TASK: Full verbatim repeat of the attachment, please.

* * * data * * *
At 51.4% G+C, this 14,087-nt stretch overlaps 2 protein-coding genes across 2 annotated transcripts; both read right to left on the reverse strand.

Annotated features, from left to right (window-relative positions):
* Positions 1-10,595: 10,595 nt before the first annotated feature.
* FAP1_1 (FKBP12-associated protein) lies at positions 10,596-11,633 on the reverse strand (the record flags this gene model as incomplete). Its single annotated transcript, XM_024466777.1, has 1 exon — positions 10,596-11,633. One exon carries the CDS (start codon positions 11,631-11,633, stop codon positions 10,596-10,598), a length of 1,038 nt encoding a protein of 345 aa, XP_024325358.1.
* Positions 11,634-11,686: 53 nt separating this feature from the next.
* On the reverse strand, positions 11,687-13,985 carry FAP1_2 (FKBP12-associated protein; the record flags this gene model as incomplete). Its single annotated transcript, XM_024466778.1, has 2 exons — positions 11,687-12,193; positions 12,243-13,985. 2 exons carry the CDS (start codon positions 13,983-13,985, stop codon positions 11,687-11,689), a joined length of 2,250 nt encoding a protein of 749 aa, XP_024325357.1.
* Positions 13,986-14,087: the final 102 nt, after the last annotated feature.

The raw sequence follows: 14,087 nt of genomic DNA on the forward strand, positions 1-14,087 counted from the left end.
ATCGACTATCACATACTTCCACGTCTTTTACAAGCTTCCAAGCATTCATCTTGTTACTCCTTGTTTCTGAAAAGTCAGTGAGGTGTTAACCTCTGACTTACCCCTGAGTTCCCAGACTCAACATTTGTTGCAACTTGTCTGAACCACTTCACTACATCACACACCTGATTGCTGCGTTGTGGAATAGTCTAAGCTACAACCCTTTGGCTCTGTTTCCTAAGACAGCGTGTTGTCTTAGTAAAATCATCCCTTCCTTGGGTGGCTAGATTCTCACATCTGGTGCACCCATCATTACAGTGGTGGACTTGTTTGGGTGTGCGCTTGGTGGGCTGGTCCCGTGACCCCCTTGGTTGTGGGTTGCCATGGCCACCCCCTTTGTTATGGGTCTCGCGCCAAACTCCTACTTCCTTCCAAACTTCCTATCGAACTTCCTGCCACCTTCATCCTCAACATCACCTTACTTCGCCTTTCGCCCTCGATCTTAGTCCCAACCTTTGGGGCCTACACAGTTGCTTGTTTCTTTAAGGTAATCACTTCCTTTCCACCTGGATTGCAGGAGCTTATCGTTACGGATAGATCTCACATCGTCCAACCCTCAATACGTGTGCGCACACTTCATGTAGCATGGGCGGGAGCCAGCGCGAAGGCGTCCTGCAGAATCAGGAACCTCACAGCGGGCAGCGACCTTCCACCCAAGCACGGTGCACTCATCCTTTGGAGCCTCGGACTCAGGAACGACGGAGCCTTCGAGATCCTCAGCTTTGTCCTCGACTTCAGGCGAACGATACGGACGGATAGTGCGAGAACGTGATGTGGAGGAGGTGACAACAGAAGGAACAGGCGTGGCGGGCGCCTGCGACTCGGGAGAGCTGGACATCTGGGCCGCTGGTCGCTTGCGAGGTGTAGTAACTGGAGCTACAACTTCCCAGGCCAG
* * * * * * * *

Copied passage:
At 51.4% G+C, this 14,087-nt stretch overlaps 2 protein-coding genes across 2 annotated transcripts; both read right to left on the reverse strand.

Annotated features, from left to right (window-relative positions):
* Positions 1-10,595: 10,595 nt before the first annotated feature.
* FAP1_1 (FKBP12-associated protein) lies at positions 10,596-11,633 on the reverse strand (the record flags this gene model as incomplete). Its single annotated transcript, XM_024466777.1, has 1 exon — positions 10,596-11,633. One exon carries the CDS (start codon positions 11,631-11,633, stop codon positions 10,596-10,598), a length of 1,038 nt encoding a protein of 345 aa, XP_024325358.1.
* Positions 11,634-11,686: 53 nt separating this feature from the next.
* On the reverse strand, positions 11,687-13,985 carry FAP1_2 (FKBP12-associated protein; the record flags this gene model as incomplete). Its single annotated transcript, XM_024466778.1, has 2 exons — positions 11,687-12,193; positions 12,243-13,985. 2 exons carry the CDS (start codon positions 13,983-13,985, stop codon positions 11,687-11,689), a joined length of 2,250 nt encoding a protein of 749 aa, XP_024325357.1.
* Positions 13,986-14,087: the final 102 nt, after the last annotated feature.

The raw sequence follows: 14,087 nt of genomic DNA on the forward strand, positions 1-14,087 counted from the left end.
ATCGACTATCACATACTTCCACGTCTTTTACAAGCTTCCAAGCATTCATCTTGTTACTCCTTGTTTCTGAAAAGTCAGTGAGGTGTTAACCTCTGACTTACCCCTGAGTTCCCAGACTCAACATTTGTTGCAACTTGTCTGAACCACTTCACTACATCACACACCTGATTGCTGCGTTGTGGAATAGTCTAAGCTACAACCCTTTGGCTCTGTTTCCTAAGACAGCGTGTTGTCTTAGTAAAATCATCCCTTCCTTGGGTGGCTAGATTCTCACATCTGGTGCACCCATCATTACAGTGGTGGACTTGTTTGGGTGTGCGCTTGGTGGGCTGGTCCCGTGACCCCCTTGGTTGTGGGTTGCCATGGCCACCCCCTTTGTTATGGGTCTCGCGCCAAACTCCTACTTCCTTCCAAACTTCCTATCGAACTTCCTGCCACCTTCATCCTCAACATCACCTTACTTCGCCTTTCGCCCTCGATCTTAGTCCCAACCTTTGGGGCCTACACAGTTGCTTGTTTCTTTAAGGTAATCACTTCCTTTCCACCTGGATTGCAGGAGCTTATCGTTACGGATAGATCTCACATCGTCCAACCCTCAATACGTGTGCGCACACTTCATGTAGCATGGGCGGGAGCCAGCGCGAAGGCGTCCTGCAGAATCAGGAACCTCACAGCGGGCAGCGACCTTCCACCCAAGCACGGTGCACTCATCCTTTGGAGCCTCGGACTCAGGAACGACGGAGCCTTCGAGATCCTCAGCTTTGTCCTCGACTTCAGGCGAACGATACGGACGGATAGTGCGAGAACGTGATGTGGAGGAGGTGACAACAGAAGGAACAGGCGTGGCGGGCGCCTGCGACTCGGGAGAGCTGGACATCTGGGCCGCTGGTCGCTTGCGAGGTGTAGTAACTGGAGCTACAACTTCCCAGGCCAG